NAFTA, Skilled Migration, and Continental Nursing Markets
High-skilled labour migration figures prominently in global policy narratives. Increasingly, countries in the global north have introduced policies to attract and facilitate the entry of skilled migrants. More recently, the high-skilled migrant is cast as an 'agent of development' within policy discourse and practice. This paper challenges this rhetoric by interrogating the ways in which the North American Free Trade Agreement (NAFTA) is implicated in skilled worker mobility. Specifically, it focuses on the empirical case of the nascent continental nursing labour market to highlight the linkages between trade, migration, and development. Two specific interrelated aspects are investigated. First, the ways in which the NAFTA appeared to promote a set of linkages between nursing labour markets of Canada, US, and Mexico through its mobility provisions. Second and relatedly, the paper explores how the new continental nursing market, engendered by the NAFTA, has created a space for third party actors, most notably nursing recruiters, to facilitate cross-border mobility of nurses. The paper emphasises the importance of considering the diverse contexts that are implicated in the production, mobility, and governance of specific skills. This consideration troubles dominate policy narratives of skilled migration as being either a boon or detriment to development goals.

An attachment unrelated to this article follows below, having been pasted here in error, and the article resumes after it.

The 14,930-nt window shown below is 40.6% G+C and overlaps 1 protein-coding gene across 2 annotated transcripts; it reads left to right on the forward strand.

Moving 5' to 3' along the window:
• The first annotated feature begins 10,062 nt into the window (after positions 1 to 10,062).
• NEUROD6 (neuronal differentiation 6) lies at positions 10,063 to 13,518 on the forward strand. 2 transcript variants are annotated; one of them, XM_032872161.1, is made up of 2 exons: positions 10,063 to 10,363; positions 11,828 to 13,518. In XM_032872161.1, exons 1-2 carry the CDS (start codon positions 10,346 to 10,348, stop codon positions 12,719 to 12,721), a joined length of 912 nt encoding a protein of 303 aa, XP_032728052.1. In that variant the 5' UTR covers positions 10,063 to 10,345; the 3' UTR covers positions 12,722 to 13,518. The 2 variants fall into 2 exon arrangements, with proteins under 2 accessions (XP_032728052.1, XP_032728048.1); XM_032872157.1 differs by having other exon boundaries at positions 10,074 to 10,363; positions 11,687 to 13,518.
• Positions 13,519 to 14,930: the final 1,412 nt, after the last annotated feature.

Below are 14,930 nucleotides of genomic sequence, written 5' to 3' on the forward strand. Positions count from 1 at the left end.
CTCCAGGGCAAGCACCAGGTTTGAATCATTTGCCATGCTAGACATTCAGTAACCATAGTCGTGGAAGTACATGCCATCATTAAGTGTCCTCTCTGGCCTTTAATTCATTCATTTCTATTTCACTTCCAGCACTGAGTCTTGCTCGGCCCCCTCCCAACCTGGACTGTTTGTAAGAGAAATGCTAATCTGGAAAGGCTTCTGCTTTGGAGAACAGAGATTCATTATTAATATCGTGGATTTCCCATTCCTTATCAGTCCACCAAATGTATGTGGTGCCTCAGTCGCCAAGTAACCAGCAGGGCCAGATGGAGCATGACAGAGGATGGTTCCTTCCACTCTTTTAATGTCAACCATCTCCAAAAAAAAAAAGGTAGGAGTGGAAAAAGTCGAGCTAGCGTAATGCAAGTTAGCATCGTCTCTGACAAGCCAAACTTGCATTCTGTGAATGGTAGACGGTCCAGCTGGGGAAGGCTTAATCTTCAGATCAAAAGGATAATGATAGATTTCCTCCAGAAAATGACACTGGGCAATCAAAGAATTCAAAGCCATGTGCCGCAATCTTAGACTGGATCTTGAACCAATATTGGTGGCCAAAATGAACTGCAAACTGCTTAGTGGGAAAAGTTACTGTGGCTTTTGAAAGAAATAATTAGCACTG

|Keywords||Care work, Development, NAFTA, Nursing, Recruitment, Skilled migration|
|Journal||Population, Space and Place|
Gabriel, C. (2013). NAFTA, Skilled Migration, and Continental Nursing Markets. Population, Space and Place. doi:10.1002/psp.1780